German 88 vs UK 25td PD Artillery

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Linkagain
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German 88 vs UK 25td PD Artillery

Post by Linkagain » 20 Jan 2022 16:13

The germans used the 88 as anti-aircraft; anti tank and Anti Infantry.
Why did UK used the 25th Pd artillery for just one role and not expaned its use like the Germans did?

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Re: German 88 vs UK 25td PD Artillery

Post by Michael Kenny » 20 Jan 2022 16:23

Linkagain wrote:
20 Jan 2022 16:13
The germans used the 88 as anti-aircraft; anti tank and Anti Infantry.
Why did UK used the 25th Pd artillery for just one role and not expaned its use like the Germans did?
Because using a sophisticated high-velocity AA gun as a ground bombardment weapon is an inefficient use of resources. A bit like using a Ferrari to drive around a city centre.

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Re: German 88 vs UK 25td PD Artillery

Post by Gary Kennedy » 20 Jan 2022 17:18

The 25-pdr* was used in the anti-tank role in North Africa and was provided with armour piercing ammunition. "The Development of Artillery Tactics and Equipment" (1950) details 1st Field Regiment engaging Panzers while in support of 4th Indian Division on 25 Nov 1941 as just one example, there were others.

*A bit picky by me I know but I see so many variations of abbreviation and naming convention for British guns on the internet these days. A gun can be called for example 2-pr or 2-pdr, both abbreviations were used, or given its full name as 2-pounder. 'lb' as the abbreviation for pound was not used.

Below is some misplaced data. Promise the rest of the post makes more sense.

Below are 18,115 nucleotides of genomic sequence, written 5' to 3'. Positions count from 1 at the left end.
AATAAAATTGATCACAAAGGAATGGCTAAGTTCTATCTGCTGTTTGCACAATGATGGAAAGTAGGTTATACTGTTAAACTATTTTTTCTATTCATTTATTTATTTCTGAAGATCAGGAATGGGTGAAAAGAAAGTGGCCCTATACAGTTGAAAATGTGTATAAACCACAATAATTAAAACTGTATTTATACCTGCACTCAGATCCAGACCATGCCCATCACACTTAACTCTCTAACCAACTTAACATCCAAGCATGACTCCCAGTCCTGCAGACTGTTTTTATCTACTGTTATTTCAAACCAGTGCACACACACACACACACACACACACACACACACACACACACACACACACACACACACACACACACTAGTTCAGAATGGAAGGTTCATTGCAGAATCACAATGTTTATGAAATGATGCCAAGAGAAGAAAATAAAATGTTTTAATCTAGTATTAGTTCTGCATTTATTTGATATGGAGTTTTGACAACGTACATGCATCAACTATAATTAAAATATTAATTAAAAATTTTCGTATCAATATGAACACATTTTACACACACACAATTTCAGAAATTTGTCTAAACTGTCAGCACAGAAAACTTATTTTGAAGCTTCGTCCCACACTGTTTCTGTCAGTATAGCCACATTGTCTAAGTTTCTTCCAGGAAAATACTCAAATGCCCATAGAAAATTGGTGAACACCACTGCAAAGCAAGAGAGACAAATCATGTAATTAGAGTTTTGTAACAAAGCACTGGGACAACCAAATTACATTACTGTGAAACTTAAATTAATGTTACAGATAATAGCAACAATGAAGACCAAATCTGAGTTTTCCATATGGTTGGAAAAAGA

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Re: German 88 vs UK 25td PD Artillery

Post by Urmel » 21 Jan 2022 12:44

Gary Kennedy wrote:
20 Jan 2022 17:18
The 25-pdr* was used in the anti-tank role in North Africa and was provided with armour piercing ammunition. "The Development of Artillery Tactics and Equipment" (1950) details 1st Field Regiment engaging Panzers while in support of 4th Indian Division on 25 Nov 1941 as just one example, there were others.
I think it's important to note however that this was for self-defense of the battery. Unlike the 18-pdr, I am not aware of the 25-pdr equipping dedicated AT regiments or even being used tactically as an AT gun other than for self-defense. The post-CRUSADER METP 2.VI "Employment of artillery in support of armour", which would have included experience from Sidi Omar 25 Nov 41, is quite clear on this delineation.